Not all of us know the comfort of working in a corporate office, knowing that everything we need is at our disposal. Some of us have to get out into the world and interact with our customers, partners, suppliers, and coworkers - face to face.
Almost every business has a couple of road warriors in their army. The needs of your mobile workforce will vary depending on the type of business and frequency of travel. One piece of equipment most mobile workers can't do without is a notebook PC, but one kind of notebook does not suit all.
If you travel more than fifty percent of the time, you'll want a notebook in this category. These systems are meant for users whose notebooks are their primary machines and are designed to include everything a desktop PC system would, without compromising on power or accessories.
Most of these notebooks allow for the simultaneous running of three different drives (usually floppy disk, CD-ROM, and hard disk drives). Notebooks in all categories include PC card slots, and desktop replacements generally include at least two. They will also include a larger screen and a variety of connectivity options to suit users who find themselves in different environments. Most desktop replacements include a variety of expansion ports, such as parallel, serial, SCSI, USB, Firewire, or video output ports.
Multimedia notebooks are similar to desktop replacements in size and features, but offer better audio and video performance. For example, they will come with DVD players or combo drives for listening to music or watching movies while traveling. While many notebooks use shared system and video memory, a typical multimedia machine will include 8, 16, or 32MB of dedicated video RAM. Speakers are more prominently placed and will be of higher quality, resulting in a clearer, less tinny sound than regular notebook speakers. Most also include S-Video Out port for displaying images on PAL or NTSC television sets.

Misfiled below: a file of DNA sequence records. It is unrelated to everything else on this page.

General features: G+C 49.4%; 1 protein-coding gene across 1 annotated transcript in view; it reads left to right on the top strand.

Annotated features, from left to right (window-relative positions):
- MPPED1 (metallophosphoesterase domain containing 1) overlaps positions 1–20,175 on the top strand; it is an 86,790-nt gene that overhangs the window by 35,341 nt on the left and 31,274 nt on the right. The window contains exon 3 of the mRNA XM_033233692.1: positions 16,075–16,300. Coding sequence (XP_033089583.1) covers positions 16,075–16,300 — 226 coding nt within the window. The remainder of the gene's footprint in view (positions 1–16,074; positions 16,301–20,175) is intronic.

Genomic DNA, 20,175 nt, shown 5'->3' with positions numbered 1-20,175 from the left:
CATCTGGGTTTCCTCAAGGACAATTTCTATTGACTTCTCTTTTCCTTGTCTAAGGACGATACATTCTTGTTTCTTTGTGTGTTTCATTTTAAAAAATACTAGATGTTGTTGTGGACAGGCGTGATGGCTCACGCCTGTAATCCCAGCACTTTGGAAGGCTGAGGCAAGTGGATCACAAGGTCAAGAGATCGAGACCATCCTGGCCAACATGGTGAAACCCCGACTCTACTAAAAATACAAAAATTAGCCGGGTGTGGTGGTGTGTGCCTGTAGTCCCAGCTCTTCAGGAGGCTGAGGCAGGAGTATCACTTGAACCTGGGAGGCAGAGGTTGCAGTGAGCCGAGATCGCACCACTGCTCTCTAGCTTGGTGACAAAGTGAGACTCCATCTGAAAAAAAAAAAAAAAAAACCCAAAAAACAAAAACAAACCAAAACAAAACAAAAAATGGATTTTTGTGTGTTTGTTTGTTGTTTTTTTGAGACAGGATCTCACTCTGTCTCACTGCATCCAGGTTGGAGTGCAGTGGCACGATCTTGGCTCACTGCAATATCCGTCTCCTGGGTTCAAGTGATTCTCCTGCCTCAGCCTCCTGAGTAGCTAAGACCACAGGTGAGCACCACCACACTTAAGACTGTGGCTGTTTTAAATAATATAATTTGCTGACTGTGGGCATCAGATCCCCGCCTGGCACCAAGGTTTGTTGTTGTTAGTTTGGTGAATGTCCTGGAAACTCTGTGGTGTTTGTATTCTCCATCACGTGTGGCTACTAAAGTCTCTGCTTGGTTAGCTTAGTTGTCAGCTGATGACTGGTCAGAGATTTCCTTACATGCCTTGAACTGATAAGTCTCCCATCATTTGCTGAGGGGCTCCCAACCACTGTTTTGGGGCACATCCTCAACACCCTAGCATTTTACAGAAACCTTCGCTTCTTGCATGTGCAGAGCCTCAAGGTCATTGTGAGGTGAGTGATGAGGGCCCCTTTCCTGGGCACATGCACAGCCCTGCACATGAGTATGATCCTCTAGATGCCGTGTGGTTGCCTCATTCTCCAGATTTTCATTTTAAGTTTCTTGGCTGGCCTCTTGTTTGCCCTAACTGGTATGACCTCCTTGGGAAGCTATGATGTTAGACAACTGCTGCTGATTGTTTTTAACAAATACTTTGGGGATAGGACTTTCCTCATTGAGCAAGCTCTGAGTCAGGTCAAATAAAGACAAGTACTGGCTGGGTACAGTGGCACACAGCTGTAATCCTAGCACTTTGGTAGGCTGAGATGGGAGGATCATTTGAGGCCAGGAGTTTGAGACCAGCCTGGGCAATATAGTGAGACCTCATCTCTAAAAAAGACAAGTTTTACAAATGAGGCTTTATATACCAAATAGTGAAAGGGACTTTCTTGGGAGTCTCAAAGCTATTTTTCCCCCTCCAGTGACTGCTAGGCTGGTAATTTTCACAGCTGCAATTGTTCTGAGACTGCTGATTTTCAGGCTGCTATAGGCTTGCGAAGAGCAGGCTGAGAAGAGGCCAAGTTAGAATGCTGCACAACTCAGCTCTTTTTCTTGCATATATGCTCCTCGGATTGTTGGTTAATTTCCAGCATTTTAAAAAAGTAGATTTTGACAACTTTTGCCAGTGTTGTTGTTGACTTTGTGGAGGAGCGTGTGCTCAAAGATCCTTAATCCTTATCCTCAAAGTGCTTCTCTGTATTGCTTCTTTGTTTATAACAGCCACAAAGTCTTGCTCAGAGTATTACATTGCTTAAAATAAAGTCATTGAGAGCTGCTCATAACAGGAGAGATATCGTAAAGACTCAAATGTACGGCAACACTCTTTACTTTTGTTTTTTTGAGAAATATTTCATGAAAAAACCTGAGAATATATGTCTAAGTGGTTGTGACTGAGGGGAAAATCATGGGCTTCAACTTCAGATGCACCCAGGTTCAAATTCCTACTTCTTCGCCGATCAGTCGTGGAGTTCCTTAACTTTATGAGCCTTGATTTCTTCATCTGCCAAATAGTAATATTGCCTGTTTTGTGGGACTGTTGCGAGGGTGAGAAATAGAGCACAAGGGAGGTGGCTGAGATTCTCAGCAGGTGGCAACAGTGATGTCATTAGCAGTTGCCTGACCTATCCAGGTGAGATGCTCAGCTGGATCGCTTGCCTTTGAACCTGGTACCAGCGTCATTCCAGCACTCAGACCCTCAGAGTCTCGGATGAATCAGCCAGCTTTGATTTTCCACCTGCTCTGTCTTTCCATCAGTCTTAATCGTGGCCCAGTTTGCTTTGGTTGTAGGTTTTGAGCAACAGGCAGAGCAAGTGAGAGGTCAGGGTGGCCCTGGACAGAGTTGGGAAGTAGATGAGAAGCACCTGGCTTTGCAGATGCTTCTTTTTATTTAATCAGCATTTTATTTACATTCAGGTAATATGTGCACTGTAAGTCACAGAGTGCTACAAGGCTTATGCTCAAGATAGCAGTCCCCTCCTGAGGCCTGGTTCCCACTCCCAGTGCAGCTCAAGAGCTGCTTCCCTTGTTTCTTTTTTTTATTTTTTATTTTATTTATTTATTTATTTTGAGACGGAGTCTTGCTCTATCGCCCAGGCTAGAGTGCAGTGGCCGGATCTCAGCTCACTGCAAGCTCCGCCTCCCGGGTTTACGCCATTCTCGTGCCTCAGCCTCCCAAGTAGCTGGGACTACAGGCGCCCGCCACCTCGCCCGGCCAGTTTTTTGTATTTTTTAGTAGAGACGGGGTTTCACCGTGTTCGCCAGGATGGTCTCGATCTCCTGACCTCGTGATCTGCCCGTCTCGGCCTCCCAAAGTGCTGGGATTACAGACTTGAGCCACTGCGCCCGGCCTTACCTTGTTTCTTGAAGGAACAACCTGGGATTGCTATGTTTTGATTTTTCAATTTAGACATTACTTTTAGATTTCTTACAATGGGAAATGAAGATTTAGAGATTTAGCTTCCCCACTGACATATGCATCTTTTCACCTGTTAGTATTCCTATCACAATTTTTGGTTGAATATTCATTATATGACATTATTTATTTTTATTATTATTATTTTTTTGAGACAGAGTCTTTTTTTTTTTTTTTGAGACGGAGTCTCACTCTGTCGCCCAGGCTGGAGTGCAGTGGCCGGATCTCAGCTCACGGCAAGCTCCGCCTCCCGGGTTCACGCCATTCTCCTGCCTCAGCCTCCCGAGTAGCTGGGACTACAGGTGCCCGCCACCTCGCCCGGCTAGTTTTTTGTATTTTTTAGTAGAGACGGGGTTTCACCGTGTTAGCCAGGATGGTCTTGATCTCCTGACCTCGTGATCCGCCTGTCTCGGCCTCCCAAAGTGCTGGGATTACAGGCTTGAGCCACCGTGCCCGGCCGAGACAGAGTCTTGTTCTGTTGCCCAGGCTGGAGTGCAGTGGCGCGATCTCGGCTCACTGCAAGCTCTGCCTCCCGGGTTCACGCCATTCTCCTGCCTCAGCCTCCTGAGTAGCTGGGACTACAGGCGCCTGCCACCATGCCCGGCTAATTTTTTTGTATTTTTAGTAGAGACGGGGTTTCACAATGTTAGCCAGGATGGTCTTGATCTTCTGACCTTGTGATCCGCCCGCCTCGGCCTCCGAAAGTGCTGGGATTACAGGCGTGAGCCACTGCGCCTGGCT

Thin and Light
While mobile workers like to be well equipped, lugging a behemoth machine across town or across the country can be a pain. Vendors offer slimmed-down, highly portable notebooks that scale back on built-in features. The result is usually a super-slim notebook that weighs anywhere from three to five pounds and comes with several add-on drives or one swappable bay. Users can pop in a CD-ROM, DVD, floppy disk drive, or extra battery as needs change. Their screens are smaller, no bigger than 13.1 inches.
Users with minimal computing needs, or people who use a notebook as a secondary machine, can forgo power and sleek design for some real savings. Usually starting at under $1,500, these notebooks include less powerful processors, smaller hard disks, and smaller displays, and generally forgo sleek designs and expensive materials.
Making the Choice
Personal preferences play a big part in choosing a notebook. If you're buying machines for a group of people in your company, give them some input. There is a broad array of shapes, sizes, and configurations from which to choose, and you'll find that choosing the right notebook will require reaching a compromise between power, built-in features, size, and price. To help you with your decision, we've taken a look at five notebook PCs from all categories. Remember that most notebook vendors have a variety of lines to choose from, so it's worth it to shop around, even within one brand.
Apple Titanium PowerBook G4
The Apple Titanium PowerBook G4, weighing 5.3 pounds and measuring 1 inch thick, is a sleek notebook that doubles as a multimedia PC. It's Apple's most professionally-minded portable computer, and its most eye-catching feature is the wide 15.2-inch display.
Priced at $2,999, the PowerBook G4 includes a 500MHz PowerPC G4 processor, 256MB RAM, a 20GB hard drive, ATI RAGE Mobility 128 with 8MB of video memory, a slot-loading DVD drive, built-in 10/100BASE-T Ethernet, a V.90 modem, FireWire and USB ports, VGA and S-Video ports, and an impressive five-hour battery.
While the slot-loading DVD drive is less clunky than a tray-loading drive and rates high in coolness, it lacks the flexibility of a swappable drive. If you wanted to add a floppy or CD-RW drive for example, it would have to be attached externally.